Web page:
After case files are ingested and organized, Northwoods then needs an efficient way to serve content for viewing. For example, specific image formats like TIFF are widespread in government and required by policy. But they are “not good for viewing on different platforms,“ according to Turner. “So we convert as many formats to PDF as possible at ingestion time so content is viewable on as many screens as possible.”

2018: Moving Off Legacy Tech

Before, the team relied on a .NET solution for document processing and PDF viewing. But it would’ve kept users tied to their Windows office desktops and servers. And caseworkers need to travel to meet with families where they are, including in rural areas with spotty 4G or 3G. Additionally, the server-based solution wasn’t as flexible as the Northwoods team wanted, as it made upgrading to add new features time-consuming, not to mention expensive.

So in 2018, Turner and the team looked to make a change: first, they wanted to add a modern, standalone web viewer to their cloud product that would make it easy to add new features. And that’s where PSPDFKit came into play.

“For customers wanting to build an app to support all these different formats and have a cohesive user experience, it’s so much easier to drop in a web component,” said Turner. Additionally, Turner was confident that PSPDFKit would integrate with Northwoods’ HIPAA-compliant systems. Northwoods only uses FedRAMP-compliant services, even though Traverse® itself isn’t a FedRAMP-certified product.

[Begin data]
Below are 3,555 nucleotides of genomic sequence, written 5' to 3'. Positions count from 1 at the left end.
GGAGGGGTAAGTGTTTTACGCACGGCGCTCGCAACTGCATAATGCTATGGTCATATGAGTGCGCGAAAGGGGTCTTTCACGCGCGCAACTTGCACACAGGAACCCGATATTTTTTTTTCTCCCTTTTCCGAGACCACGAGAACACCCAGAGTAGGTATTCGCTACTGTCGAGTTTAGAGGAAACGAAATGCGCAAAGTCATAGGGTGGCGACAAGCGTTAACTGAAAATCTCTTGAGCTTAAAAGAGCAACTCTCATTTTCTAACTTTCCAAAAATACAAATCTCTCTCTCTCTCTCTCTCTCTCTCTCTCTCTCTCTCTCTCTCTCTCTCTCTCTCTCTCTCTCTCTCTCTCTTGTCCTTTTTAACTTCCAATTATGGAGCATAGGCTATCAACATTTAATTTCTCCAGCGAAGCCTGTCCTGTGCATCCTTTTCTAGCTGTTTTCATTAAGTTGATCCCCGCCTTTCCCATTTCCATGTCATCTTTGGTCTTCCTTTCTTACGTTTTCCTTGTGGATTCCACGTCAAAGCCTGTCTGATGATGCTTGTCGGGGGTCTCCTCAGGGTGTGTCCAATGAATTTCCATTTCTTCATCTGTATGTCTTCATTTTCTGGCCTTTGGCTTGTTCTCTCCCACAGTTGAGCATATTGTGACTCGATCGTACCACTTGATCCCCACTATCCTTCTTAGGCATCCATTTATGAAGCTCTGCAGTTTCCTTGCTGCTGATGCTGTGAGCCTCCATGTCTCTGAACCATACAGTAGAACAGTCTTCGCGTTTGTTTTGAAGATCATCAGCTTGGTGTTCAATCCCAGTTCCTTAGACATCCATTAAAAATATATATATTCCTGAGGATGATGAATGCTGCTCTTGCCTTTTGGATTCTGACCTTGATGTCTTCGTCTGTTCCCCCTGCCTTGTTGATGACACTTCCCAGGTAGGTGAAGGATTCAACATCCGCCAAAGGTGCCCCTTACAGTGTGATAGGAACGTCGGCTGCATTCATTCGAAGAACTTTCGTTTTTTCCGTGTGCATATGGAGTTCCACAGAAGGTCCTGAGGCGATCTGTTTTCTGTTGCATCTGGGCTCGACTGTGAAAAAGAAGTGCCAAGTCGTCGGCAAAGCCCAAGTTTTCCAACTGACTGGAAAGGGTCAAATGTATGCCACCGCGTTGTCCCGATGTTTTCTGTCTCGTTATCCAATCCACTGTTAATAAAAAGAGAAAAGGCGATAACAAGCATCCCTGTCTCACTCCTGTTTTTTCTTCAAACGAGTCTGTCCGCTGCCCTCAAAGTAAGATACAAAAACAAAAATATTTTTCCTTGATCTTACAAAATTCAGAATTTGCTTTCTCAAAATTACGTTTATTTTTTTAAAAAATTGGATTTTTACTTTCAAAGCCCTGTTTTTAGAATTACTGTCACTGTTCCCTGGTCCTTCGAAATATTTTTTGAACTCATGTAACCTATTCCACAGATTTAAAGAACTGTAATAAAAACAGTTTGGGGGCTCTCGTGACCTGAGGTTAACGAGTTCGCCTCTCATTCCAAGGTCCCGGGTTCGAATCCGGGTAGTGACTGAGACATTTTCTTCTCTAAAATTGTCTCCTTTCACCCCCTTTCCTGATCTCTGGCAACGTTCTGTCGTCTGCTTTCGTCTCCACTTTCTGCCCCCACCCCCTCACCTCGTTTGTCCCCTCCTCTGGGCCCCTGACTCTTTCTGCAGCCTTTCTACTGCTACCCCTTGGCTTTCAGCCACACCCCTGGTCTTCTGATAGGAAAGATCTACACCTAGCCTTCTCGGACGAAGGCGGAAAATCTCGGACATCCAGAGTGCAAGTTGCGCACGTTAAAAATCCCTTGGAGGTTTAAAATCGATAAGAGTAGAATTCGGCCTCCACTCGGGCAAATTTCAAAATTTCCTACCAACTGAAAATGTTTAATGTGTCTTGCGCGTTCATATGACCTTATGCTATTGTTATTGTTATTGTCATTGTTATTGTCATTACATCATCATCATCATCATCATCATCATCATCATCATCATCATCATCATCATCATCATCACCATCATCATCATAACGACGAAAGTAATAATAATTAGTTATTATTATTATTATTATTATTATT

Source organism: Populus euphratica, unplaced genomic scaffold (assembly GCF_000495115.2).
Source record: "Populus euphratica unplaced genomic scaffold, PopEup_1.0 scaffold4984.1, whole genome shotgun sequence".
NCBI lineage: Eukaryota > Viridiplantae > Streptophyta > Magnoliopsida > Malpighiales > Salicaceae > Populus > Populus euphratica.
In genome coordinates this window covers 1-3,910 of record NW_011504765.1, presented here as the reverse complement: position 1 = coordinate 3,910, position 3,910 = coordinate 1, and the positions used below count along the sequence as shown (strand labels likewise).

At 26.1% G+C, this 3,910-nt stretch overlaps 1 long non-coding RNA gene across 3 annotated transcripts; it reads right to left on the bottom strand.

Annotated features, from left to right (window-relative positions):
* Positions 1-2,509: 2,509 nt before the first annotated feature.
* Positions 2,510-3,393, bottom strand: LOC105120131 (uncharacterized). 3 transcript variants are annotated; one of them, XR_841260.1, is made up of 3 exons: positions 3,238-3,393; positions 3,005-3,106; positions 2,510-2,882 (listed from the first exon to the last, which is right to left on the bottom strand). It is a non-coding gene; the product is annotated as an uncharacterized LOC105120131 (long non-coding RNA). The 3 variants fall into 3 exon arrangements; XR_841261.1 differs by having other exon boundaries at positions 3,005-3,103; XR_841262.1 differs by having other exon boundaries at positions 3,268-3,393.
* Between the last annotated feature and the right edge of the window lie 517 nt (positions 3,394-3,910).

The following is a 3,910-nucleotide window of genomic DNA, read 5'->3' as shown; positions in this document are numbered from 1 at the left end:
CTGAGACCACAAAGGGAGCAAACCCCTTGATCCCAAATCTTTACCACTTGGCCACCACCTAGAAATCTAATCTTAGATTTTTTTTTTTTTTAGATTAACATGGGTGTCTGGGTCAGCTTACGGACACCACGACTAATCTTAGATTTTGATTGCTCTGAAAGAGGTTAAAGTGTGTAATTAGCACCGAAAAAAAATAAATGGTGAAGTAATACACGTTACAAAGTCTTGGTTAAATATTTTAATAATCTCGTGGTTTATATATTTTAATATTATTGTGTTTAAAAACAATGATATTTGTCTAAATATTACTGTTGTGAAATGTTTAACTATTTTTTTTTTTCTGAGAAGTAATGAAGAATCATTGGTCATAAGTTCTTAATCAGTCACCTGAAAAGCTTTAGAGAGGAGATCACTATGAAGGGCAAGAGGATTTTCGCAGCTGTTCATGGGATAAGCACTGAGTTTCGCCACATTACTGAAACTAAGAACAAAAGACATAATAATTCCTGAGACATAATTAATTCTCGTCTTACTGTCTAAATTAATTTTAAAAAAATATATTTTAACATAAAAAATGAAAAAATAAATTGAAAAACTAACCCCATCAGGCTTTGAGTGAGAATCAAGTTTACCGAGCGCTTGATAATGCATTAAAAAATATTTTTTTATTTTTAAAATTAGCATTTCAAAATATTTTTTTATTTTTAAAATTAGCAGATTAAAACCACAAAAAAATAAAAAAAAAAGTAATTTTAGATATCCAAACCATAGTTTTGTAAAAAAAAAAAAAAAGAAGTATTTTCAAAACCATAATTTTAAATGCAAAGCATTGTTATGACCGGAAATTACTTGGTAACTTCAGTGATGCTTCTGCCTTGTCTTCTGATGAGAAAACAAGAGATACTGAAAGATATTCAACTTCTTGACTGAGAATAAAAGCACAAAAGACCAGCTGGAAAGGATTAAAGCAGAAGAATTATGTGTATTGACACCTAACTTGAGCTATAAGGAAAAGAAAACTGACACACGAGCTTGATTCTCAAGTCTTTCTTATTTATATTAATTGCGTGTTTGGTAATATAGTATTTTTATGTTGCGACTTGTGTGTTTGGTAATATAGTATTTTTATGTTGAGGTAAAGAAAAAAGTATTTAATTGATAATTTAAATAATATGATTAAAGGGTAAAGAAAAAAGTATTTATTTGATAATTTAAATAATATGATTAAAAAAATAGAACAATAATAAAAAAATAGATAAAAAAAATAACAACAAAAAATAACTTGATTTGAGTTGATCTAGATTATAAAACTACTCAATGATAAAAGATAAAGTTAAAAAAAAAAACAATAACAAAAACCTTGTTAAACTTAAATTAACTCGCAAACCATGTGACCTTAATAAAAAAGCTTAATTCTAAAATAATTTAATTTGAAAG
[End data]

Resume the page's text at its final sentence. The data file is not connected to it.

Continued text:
For instance, PSPDFKit’s standalone component provided fast rendering in a secure, battle-tested engine. And unencrypted data could be kept in the client application, which pretty much sealed the deal.

Solution: A PDF SDK That Puts Extra Features and Platforms “In Your Back Pocket”

PSPDFKit ensured Northwoods could drop in its web viewer and then scale its PDF experience while balancing the team’s commitment to user-centered design with the need to manage finite developer resources.